but more time \tfill be needed to evaluate properly the new operating
techniques.
At present, the Federal Reserve is in a favorable position
to continue pursuing a path of moderate monetary growth, for economic
expansion thus far has been orderly and supplies of real resources
are still ample.

And if, as seems likely, private credit demands

advance at a temperate pace, interest rates near current levels could
continue to prevail in the months immediately ahead.
Whether or to what degree this desirable outcome is
realized will depend heavily on the state of the Federal budget.

At

the time of the midyear budget review, the deficit projected for
fiscal 1973 was $27 billion.

The recent passage of the social

security bill has raised that figure appreciably.

Supplements to

defense spending not allowed for in the midyear budget review may add
further to the deficit.

And there will be a temporary but potentially

dangerous bulge in the deficit next spring, when large refunds of overwithheld taxes will add to disposable income.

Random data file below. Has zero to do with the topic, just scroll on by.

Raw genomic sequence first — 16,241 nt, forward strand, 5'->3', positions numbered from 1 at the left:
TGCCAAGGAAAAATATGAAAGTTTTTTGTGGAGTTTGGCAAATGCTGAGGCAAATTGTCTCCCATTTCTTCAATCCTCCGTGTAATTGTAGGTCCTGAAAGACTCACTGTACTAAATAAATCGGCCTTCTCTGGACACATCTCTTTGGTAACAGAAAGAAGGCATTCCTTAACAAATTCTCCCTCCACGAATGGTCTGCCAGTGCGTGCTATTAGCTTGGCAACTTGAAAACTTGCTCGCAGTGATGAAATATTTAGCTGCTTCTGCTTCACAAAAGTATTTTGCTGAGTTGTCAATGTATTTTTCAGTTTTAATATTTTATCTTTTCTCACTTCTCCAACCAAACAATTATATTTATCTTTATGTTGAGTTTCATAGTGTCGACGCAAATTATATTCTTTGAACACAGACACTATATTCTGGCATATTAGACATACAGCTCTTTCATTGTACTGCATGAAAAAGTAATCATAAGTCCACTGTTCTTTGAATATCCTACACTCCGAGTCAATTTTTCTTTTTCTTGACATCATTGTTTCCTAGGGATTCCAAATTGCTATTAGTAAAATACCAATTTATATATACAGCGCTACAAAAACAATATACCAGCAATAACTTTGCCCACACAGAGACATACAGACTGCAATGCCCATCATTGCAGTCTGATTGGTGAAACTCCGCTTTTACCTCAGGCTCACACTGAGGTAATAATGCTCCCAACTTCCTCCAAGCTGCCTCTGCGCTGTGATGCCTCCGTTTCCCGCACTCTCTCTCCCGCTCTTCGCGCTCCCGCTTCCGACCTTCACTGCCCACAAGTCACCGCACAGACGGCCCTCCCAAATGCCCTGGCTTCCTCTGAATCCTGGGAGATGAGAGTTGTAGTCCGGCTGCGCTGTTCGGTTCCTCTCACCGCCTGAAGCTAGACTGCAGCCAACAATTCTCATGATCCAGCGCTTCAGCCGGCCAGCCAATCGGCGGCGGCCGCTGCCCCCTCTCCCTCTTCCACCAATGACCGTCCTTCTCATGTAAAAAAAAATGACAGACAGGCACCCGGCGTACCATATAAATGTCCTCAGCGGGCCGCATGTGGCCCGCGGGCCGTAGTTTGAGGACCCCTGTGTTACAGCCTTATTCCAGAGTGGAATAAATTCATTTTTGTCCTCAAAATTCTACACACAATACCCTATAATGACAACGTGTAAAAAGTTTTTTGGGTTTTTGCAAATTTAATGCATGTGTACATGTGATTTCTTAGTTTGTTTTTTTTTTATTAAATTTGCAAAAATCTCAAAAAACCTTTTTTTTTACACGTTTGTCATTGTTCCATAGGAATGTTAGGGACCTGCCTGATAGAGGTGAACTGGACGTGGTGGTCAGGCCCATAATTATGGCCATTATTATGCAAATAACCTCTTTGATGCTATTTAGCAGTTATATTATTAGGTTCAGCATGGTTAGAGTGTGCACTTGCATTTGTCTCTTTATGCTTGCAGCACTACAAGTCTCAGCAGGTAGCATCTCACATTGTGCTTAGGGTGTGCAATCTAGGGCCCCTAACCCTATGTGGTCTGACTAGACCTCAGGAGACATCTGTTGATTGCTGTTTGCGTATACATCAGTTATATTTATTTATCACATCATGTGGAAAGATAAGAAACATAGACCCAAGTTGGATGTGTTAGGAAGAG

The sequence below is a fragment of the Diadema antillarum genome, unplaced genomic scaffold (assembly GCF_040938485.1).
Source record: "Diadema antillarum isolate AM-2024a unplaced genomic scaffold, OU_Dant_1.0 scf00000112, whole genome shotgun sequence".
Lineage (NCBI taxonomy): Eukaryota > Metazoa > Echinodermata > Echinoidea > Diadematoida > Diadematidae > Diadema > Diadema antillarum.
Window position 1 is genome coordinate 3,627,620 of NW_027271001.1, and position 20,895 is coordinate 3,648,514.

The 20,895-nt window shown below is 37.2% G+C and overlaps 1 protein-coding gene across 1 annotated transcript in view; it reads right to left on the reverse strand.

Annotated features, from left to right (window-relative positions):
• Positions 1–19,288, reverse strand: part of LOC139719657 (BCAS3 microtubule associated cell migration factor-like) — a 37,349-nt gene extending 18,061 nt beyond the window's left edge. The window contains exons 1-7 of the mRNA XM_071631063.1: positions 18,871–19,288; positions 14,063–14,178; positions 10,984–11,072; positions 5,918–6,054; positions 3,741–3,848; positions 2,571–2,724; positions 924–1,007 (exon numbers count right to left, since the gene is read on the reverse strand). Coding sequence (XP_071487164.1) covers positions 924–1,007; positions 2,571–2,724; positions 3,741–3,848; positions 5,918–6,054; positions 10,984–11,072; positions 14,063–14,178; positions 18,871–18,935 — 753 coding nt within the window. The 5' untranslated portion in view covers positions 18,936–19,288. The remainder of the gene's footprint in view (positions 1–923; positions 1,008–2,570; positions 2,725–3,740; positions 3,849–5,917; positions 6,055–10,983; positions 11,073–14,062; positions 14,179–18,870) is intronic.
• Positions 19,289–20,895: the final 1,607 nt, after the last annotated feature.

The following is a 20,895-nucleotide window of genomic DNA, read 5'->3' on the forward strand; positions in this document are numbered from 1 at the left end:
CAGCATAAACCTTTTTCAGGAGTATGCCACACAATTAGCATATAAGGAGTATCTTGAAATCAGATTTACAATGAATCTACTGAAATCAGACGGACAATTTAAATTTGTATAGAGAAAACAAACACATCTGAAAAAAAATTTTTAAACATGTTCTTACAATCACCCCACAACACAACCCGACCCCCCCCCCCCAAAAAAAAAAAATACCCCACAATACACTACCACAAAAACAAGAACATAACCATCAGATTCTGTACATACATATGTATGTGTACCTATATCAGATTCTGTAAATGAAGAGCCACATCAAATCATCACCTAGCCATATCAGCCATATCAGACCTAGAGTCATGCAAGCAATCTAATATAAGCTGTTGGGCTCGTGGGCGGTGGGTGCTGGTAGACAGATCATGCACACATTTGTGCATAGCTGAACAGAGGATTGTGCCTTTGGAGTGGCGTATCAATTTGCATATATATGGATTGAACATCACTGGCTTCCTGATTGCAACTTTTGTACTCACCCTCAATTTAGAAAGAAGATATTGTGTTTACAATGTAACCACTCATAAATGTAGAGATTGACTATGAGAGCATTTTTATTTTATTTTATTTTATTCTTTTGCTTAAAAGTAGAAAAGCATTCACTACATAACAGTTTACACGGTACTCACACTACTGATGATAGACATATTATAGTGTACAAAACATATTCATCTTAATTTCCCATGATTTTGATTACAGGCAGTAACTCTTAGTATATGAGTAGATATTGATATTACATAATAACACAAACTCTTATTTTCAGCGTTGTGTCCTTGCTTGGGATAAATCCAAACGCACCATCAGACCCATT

This concentrated fiscal

stimulus could have unfortunate consequences for prices.
I recognise that deficits are difficult to avoid when tax
revenues fall below the levels that would be produced by an economy
operating at full employment.

But in fiscal 1973 the deficit may be

growing at a time when the economy is expanding briskly and the
margins of unused capacity are narrowing.

Such a development would

-10add explosive fuel to the fires of inflation,

I therefore see no

escape from the conclusion that the time has come when the Congress
must put our fiscal house in order.
We stand at a crossroads in our fiscal arrangements.

Many

of our citizens are alarmed by the increasing share of their incomes
that is taken away by Federal, State, and local taxes.

Meanwhile,

Federal expenditures have been rising at a rate well above the grox^th
rate of our national income and product.

The propensity to spend more

than we are prepared to finance through taxes is becoming deep-seated
and ominous.

An early end to Federal deficits is not now in sight.

Numerous Federal programs have a huge growth of expenditures built into